# MatrixPower

MatrixPower[m,n]

gives the n matrix power of the matrix m.

MatrixPower[m,n,v]

gives the n matrix power of the matrix m applied to the vector v.

# Details and Options • MatrixPower[m,n] effectively evaluates the product of a matrix with itself n times. »
• When n is negative, MatrixPower finds powers of the inverse of the matrix m. »
• When n is not an integer, MatrixPower effectively evaluates the power series for the function, with ordinary powers replaced by matrix powers. »
• MatrixPower works only on square matrices.

# Examples

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## Basic Examples(4)

Square a symbolic matrix:

This is :

Square the inverse of a symbolic matrix:

This is :

Raise a matrix to the 10th power:

Notice that this is different from raising each entry to the 10th power:

Compute a symbolic matrix power:

## Scope(12)

### Basic Uses(7)

Raise a machine-precision matrix to a positive integer power:

Raise it to a fractional power:

Square a complex matrix:

Raise an exact matrix to an integer power:

Raise it to a fractional power:

Raise an arbitrary-precision matrix to a negative integer power:

Raise it to an irrational power:

Raise a symbolic matrix to an integer power:

Raise a matrix to a symbolic power:

Raising large machine-precision matrices to a power is efficient:

Directly applying the power to a single vector is even more efficient:

### Special Matrices(5)

The result of raising a sparse matrix to a positive integer power is returned as a sparse matrix:

Format the result:

Raising a sparse matrix to a other powers will typically produce a normal matrix:

Directly apply the power of of a sparse matrix to a sparse vector:

Raising a structured array to a power will be returned as a structured array if possible:

This is not always possible:

IdentityMatrix raised to any power is itself:

More generally, the power of any diagonal matrix is the power of its diagonal elements:

Raise HilbertMatrix to a negative power:

## Applications(5)

Find the fundamental solution for the constant coefficient system of difference equations :

Define fundamental solution using MatrixPower:

Show that it satisfies the equation:

It satisfies the initial condition for a fundamental solution:

Find the matrix exponential for a matrix without a full set of eigenvectors:

Compute the exponential as the power series for each term:

Construct a rotation matrix as a limit of repeated infinitesimal transformations:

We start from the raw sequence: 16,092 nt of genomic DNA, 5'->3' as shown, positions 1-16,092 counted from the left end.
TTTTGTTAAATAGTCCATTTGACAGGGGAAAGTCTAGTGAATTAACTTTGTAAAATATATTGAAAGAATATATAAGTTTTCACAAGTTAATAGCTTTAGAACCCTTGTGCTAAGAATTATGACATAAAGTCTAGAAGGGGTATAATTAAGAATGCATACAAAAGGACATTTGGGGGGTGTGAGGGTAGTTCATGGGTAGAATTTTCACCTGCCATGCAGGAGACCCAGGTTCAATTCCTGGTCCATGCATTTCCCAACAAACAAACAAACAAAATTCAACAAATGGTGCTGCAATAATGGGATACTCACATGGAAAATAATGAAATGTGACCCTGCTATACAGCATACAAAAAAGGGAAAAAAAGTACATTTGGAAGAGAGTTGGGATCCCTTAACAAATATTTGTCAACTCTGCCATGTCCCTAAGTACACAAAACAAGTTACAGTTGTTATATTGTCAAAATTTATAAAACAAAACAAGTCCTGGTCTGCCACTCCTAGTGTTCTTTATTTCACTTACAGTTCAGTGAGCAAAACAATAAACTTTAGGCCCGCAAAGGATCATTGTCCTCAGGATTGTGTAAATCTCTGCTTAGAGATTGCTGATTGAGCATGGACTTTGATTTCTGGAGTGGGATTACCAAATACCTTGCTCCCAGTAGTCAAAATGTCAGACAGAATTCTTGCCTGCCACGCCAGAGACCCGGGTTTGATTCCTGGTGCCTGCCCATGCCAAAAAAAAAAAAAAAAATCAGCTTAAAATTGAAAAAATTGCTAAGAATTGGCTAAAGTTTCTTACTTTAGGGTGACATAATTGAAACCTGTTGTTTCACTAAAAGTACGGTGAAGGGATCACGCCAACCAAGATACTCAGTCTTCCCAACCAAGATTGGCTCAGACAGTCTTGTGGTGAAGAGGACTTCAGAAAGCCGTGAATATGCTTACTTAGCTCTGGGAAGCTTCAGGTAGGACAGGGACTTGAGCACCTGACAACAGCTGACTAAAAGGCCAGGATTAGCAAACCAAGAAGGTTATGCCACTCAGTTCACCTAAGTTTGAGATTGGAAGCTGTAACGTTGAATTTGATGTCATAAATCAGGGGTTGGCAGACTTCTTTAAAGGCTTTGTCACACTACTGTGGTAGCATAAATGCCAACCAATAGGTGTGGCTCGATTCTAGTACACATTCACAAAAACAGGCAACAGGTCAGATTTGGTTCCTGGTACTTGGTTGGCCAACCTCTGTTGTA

Inverse power iteration for the smallest eigenvalue of a sparse positive definite matrix:

Check the error in m.v-val v:

Shifted inverse power iteration for the largest eigenvalue:

Check the error in m.v-val v:

An easy way to evaluate a matrix polynomial:

Evaluate a characteristic polynomial:

## Properties & Relations(10)

For a positive integer power , MatrixPower[m,n] is equivalent to ( times):

Write the formula more compactly with Apply (@@):

For a negative integer power , MatrixPower[m,-n] is equivalent to ( times):

Write the formula more compactly with Apply:

In particular, negative matrix powers are not defined for singular matrices: For a nonsingular matrix m, MatrixPower[m,0] is the identity matrix:

If m is nonsingular, MatrixPower[m, n].MatrixPower[m,-n] is the identity:

For noninteger powers, MatrixPower effectively uses the power series, with Power replaced by MatrixPower:

Equivalently, MatrixPower is MatrixFunction applied to the appropriate function for the power:

The matrix power of a diagonal matrix is a diagonal matrix with the diagonal entries raised to that power:

For any power and diagonalizable matrix , MatrixPower[m,s] equals :

Use JordanDecomposition to find a diagonalization:

Confirm the identity:

For a real symmetric matrix s and integer power n, MatrixPower[s,n] is also real and symmetric:

The analogous statement is true for Hermitian matrices:

For am orthogonal matrix o and any power s, MatrixPower[o,s] is also orthogonal:

The analogous statement is true for unitary matrices: can be computed from the JordanDecomposition as :

Moreover, is zero except in upper-triangular blocks delineated by s in the superdiagonal: